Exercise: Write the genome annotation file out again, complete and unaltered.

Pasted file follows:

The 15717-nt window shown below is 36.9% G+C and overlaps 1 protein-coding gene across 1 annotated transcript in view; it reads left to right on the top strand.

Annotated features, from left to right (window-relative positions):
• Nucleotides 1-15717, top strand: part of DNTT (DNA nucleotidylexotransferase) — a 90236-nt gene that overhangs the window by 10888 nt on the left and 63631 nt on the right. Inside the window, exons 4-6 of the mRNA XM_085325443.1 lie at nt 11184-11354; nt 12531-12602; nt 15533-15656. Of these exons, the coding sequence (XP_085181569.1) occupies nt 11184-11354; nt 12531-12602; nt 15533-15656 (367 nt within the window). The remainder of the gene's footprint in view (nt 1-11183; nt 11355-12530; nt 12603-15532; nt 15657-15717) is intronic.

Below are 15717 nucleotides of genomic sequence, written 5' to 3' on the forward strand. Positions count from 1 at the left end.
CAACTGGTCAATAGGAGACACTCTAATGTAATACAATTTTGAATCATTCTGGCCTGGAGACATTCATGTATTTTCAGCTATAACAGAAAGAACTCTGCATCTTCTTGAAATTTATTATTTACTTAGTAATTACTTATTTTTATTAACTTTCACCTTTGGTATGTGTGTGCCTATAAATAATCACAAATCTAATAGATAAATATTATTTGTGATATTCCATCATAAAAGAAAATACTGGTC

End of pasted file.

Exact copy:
The 15717-nt window shown below is 36.9% G+C and overlaps 1 protein-coding gene across 1 annotated transcript in view; it reads left to right on the top strand.

Annotated features, from left to right (window-relative positions):
• Nucleotides 1-15717, top strand: part of DNTT (DNA nucleotidylexotransferase) — a 90236-nt gene that overhangs the window by 10888 nt on the left and 63631 nt on the right. Inside the window, exons 4-6 of the mRNA XM_085325443.1 lie at nt 11184-11354; nt 12531-12602; nt 15533-15656. Of these exons, the coding sequence (XP_085181569.1) occupies nt 11184-11354; nt 12531-12602; nt 15533-15656 (367 nt within the window). The remainder of the gene's footprint in view (nt 1-11183; nt 11355-12530; nt 12603-15532; nt 15657-15717) is intronic.

Below are 15717 nucleotides of genomic sequence, written 5' to 3' on the forward strand. Positions count from 1 at the left end.
CAACTGGTCAATAGGAGACACTCTAATGTAATACAATTTTGAATCATTCTGGCCTGGAGACATTCATGTATTTTCAGCTATAACAGAAAGAACTCTGCATCTTCTTGAAATTTATTATTTACTTAGTAATTACTTATTTTTATTAACTTTCACCTTTGGTATGTGTGTGCCTATAAATAATCACAAATCTAATAGATAAATATTATTTGTGATATTCCATCATAAAAGAAAATACTGGTC